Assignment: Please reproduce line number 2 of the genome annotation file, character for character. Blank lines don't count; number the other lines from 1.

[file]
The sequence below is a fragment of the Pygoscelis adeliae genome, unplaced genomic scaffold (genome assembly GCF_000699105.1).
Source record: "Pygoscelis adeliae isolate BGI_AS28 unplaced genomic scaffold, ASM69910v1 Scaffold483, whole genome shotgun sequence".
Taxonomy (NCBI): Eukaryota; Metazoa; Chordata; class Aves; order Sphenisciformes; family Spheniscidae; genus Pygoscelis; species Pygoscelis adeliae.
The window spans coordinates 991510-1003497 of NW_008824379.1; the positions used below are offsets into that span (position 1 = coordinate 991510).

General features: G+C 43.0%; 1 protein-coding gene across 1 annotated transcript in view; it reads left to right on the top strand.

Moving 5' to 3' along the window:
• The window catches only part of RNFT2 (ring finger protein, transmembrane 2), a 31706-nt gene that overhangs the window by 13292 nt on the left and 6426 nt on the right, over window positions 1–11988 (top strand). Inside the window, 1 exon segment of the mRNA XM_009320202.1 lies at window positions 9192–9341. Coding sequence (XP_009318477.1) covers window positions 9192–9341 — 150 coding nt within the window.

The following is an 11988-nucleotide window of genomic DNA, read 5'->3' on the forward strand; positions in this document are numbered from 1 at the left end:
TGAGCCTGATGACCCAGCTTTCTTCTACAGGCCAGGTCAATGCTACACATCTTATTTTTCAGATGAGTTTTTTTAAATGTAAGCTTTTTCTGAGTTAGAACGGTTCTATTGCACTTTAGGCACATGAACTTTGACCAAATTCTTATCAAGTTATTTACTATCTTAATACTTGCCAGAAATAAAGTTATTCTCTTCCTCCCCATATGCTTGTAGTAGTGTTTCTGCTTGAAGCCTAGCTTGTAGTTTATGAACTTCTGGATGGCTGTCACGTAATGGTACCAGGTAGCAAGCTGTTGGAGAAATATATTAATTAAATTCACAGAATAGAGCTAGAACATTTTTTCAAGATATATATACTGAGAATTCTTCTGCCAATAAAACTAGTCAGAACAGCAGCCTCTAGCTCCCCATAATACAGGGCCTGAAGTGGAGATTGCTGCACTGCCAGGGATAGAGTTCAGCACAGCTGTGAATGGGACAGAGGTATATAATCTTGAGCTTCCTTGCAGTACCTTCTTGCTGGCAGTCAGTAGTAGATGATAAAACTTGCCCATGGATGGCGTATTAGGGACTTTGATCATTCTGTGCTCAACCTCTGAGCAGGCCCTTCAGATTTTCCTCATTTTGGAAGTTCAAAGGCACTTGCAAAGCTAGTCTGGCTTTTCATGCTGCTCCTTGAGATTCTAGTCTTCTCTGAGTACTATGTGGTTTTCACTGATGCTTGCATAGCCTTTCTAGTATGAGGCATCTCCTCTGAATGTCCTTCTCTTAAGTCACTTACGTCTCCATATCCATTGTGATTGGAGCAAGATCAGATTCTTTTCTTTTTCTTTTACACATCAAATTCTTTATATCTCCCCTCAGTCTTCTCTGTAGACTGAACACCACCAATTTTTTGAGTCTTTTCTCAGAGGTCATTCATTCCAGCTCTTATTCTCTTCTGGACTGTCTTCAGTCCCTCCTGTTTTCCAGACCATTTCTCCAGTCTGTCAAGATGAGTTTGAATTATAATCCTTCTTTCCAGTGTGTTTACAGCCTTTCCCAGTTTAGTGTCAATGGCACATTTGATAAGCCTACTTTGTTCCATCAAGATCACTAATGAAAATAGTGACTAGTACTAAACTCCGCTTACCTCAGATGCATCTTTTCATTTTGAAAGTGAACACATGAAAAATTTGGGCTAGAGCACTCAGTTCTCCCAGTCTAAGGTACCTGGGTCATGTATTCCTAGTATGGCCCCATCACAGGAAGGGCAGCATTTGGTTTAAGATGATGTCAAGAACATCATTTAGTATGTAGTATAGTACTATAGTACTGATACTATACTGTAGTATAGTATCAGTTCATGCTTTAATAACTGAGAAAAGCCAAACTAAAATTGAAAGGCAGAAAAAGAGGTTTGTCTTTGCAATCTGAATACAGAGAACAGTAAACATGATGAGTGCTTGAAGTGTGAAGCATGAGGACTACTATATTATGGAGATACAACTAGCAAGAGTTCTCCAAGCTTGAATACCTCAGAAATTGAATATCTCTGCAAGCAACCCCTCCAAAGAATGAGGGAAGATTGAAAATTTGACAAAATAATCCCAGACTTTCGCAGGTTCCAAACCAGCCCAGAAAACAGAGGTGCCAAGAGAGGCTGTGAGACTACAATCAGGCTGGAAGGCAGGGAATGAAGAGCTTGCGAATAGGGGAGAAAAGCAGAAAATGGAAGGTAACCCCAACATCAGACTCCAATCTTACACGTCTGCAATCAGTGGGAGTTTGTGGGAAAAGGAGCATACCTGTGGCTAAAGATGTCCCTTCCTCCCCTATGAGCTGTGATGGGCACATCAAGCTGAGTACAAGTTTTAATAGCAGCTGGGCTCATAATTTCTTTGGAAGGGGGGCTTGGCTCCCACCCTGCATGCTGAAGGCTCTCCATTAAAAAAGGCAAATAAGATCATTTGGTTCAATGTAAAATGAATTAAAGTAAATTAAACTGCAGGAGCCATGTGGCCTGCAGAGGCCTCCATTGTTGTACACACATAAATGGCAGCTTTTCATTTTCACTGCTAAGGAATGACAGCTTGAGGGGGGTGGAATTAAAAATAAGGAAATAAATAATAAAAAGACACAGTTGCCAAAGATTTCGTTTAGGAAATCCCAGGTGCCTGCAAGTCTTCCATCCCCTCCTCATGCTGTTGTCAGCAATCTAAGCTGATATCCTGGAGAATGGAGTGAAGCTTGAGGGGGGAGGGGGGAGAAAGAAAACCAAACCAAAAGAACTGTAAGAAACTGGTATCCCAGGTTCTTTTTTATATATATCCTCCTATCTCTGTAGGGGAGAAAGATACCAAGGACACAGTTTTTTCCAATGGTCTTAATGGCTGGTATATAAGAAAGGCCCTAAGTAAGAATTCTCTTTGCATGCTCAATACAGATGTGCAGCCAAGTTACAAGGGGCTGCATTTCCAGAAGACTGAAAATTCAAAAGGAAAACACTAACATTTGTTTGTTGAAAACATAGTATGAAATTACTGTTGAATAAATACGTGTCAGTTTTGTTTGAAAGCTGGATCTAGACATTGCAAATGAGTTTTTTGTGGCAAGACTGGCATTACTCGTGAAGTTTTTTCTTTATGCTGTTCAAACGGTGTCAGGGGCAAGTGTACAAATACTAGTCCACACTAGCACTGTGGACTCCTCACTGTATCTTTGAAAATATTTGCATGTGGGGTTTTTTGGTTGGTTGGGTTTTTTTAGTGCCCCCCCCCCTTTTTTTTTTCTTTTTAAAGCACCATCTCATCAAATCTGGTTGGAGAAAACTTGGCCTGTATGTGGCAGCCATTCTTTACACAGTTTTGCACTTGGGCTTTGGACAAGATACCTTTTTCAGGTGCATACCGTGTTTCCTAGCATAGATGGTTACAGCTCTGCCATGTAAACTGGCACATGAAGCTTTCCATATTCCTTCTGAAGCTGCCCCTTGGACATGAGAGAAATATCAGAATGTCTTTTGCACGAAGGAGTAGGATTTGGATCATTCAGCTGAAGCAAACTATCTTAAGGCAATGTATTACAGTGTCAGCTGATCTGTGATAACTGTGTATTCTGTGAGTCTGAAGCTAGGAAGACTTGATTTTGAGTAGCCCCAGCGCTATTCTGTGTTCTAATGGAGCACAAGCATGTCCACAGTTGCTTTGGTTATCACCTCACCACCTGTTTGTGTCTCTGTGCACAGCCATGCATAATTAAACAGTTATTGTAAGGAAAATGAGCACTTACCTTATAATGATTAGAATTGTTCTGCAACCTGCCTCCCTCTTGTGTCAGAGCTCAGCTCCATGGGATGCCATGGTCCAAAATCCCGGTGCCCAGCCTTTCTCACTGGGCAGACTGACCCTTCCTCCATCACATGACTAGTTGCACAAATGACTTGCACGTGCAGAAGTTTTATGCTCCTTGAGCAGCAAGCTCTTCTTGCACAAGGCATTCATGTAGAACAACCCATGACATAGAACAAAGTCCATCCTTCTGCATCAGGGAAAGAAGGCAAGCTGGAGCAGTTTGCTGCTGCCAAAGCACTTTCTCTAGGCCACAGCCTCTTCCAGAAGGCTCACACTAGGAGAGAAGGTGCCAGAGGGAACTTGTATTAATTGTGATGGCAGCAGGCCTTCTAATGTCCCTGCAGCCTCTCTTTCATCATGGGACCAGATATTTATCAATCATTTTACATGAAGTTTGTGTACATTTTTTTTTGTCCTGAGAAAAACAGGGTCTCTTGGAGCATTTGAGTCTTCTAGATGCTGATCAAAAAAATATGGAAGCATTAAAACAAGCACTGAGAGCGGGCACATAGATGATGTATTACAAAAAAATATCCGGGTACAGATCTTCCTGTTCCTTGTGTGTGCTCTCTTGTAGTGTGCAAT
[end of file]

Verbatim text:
Source record: "Pygoscelis adeliae isolate BGI_AS28 unplaced genomic scaffold, ASM69910v1 Scaffold483, whole genome shotgun sequence".